Thorny vines sprung from the shadows, but fear pushed her upright, and sent her running. The final leg of the race for her life, led her to the clearing. The thorny branches screamed and twisted as the radiant haze repelled them. At last, her legs gave out and she tumbled over the soft ocean of grass. Face down in the waxy leaves she allowed the coolness to soothe her tired muscles.

“Moira you’re back! Eclipse, you did it!” Sara cheered, waving a wayward stick in celebration.

“Are you okay, did you get hurt?” She asked climbing to her feet.

“No, Eclipse brought me here before the plants attacked.”

“Then I had to venture into that death trap to fetch you and drag you back here.” He wandered toward the fire burning by the bubbling brook.

She sighed, stretched her muscles, and followed Sara to the fireside. Over head was a smear of sky; she smiled relieved to see starlight for the first time in days. A midnight sky littered with shimmering stars and light cloud cover. The mysterious light blanketing the clearing originated from the still water pond at the center. Waxy, lush grass splayed over the flat landscape. From the past encounters, the azure light was a safe place, free from the carnivorous plants. Small forest animals scurried from mushroom patches to the pond to drink. The monstrous trees took on the appearance of sleeping giants as the light washed over them. The serenity of the area calmed her as she took a spot near the crackling fire.

“What is she doing now?” He huffed, watching the Sara position herself near a patch of waxy mushrooms. Ever since they discovered the first clearing, she became obsessed with the vegetation. Preferring the type that didn’t eat them. She opened her book and began to sketch the mushrooms at the edge of the pond.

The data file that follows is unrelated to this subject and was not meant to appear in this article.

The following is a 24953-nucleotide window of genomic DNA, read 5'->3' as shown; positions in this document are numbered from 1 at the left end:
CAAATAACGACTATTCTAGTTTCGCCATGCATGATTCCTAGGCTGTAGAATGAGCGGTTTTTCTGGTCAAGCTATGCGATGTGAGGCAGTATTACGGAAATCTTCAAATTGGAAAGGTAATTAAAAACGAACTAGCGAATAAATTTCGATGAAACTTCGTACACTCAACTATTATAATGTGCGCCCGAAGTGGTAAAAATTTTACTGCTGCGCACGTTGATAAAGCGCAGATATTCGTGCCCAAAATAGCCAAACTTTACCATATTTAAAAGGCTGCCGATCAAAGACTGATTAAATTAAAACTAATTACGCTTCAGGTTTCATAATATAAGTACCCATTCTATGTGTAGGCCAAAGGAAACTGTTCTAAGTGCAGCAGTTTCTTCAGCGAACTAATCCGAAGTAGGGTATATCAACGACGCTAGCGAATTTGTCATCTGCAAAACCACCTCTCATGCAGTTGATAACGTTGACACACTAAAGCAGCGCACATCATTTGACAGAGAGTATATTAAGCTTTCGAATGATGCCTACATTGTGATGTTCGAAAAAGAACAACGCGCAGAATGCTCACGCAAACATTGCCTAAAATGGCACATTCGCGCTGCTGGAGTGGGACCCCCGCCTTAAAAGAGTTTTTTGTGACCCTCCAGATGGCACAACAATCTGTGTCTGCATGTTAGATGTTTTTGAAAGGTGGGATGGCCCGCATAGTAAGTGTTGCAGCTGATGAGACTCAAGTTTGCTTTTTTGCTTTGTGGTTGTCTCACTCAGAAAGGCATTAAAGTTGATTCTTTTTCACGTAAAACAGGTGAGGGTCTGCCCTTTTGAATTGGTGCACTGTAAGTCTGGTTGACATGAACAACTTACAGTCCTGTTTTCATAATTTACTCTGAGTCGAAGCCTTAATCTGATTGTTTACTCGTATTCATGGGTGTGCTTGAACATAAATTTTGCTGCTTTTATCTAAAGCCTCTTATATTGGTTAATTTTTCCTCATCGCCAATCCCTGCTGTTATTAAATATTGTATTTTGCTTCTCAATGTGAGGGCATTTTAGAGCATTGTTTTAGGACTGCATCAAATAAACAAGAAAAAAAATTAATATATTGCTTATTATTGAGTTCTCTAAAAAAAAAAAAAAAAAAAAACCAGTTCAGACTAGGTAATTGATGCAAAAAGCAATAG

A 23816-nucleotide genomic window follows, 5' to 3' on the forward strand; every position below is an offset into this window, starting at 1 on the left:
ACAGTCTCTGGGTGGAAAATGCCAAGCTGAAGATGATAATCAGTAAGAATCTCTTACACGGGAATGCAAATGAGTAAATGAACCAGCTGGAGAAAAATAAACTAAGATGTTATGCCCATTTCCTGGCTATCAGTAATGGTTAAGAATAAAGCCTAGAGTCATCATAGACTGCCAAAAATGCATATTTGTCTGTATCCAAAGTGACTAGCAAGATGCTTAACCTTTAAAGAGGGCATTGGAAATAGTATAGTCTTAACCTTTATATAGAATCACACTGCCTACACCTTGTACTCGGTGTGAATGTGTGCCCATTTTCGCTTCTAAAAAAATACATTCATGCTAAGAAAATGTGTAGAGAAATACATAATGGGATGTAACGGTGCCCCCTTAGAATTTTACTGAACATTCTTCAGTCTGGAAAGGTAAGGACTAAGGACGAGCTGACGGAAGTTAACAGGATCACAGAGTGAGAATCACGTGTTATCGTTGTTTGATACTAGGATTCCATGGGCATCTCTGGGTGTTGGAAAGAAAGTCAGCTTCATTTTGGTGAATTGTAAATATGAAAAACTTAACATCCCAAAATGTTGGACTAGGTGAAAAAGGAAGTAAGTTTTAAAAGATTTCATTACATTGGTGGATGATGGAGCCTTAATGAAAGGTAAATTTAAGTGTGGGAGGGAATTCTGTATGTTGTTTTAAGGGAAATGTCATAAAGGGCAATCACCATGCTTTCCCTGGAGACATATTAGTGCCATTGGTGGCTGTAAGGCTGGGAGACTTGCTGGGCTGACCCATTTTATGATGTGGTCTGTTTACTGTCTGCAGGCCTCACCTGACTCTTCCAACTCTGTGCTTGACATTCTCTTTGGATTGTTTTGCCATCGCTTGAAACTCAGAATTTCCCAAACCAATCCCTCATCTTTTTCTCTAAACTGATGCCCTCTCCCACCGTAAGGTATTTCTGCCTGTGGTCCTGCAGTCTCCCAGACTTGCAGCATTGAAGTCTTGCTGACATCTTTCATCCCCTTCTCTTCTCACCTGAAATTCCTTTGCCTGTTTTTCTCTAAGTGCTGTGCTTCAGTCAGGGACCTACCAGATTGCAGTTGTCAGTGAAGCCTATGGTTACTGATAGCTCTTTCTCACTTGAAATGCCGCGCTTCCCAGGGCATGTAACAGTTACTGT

“Her mother was the village healer, she probably picked up the interest from her.”

“Sara stop touching them, they are poisonous.”

The animals eat them Eclipse. If they’re good enough for them it’s fine for me!”

“Moira, will you do something?”

“Alright,” she sighed. She pulled a handkerchief from the pouch at her waist and tossed it to Sara. “Okay kiddo, how about you humor us with some caution. No skin contact until we get them to an apothecary and figure out what they are.” A smile curled on her elvish face as she used the cloth to stuff the mushrooms in her bag. “Whoa, if the animals need them, take what you need and leave the rest for them.”

“I am forever concerned about your future children.” He muttered, crossing his forepaws.

“I need to get out of here first. Then worry about my unborn children.” Pulling a balm from her pouch she applied the cold aloe cream to her burns.

“I told you a fire barrier is short term use only. You are not impervious to fire, and you can not use your staff if your torso is suffering from third degree burns.”

“Third degree? Eclipse, this won’t even blister, relax, will you?”

“Have you forgotten where we are?”

“Please remind me again for the hundredth time, by the Gods Eclipse I get it.”

“Are you quite finished?” She took a deep breath, pushing the frustration aside and breathing in the tranquility of the moment. “As I was saying, I suspect the carnivorous plants’ agitation is from the soldiers hunting us. It is best that we preserve our strength and find our exit sooner rather than later. “

“If we walk in the dark, they attack us. At least if I use Ceraphim magic it keeps them at bay and we can make some progress. I either use my magic and die slowly or don’t and die quickly. I’m doing my best to get us out.”

“You are not alone Moira, we will— as we have always done— survive. Besides, I may have a solution to our problem.” He motioned to the meandering brook that fed the pond. Her eyes followed the rushing water until it vanished into the trees.

“Do you think we can follow it out?”

“Pray to Ferus for her blessing, we may need it. Although, I must admit, we would not be here if it were not for the twerp.”

“For some reason, the Gods brought her into my path…”

“I have that answer,” he made himself comfortable beside the embers, “her life’s purpose is to annoy me.”

A poke of the charcoal rocks unleased sparks and ash into the air. It reminded her of the night Dragon Haven was set afire. In that moment she was powerless to prevent it. Even now the Gods veiled future in secrets and she was helpless to change it. Her destiny pushed her in a dangerous direction.

“I guess the historians are right,” she whispered to him, “all roads lead to Lollardum. May the Gods save our souls.”

Continue to Chapter Five

Revisit Chapter Three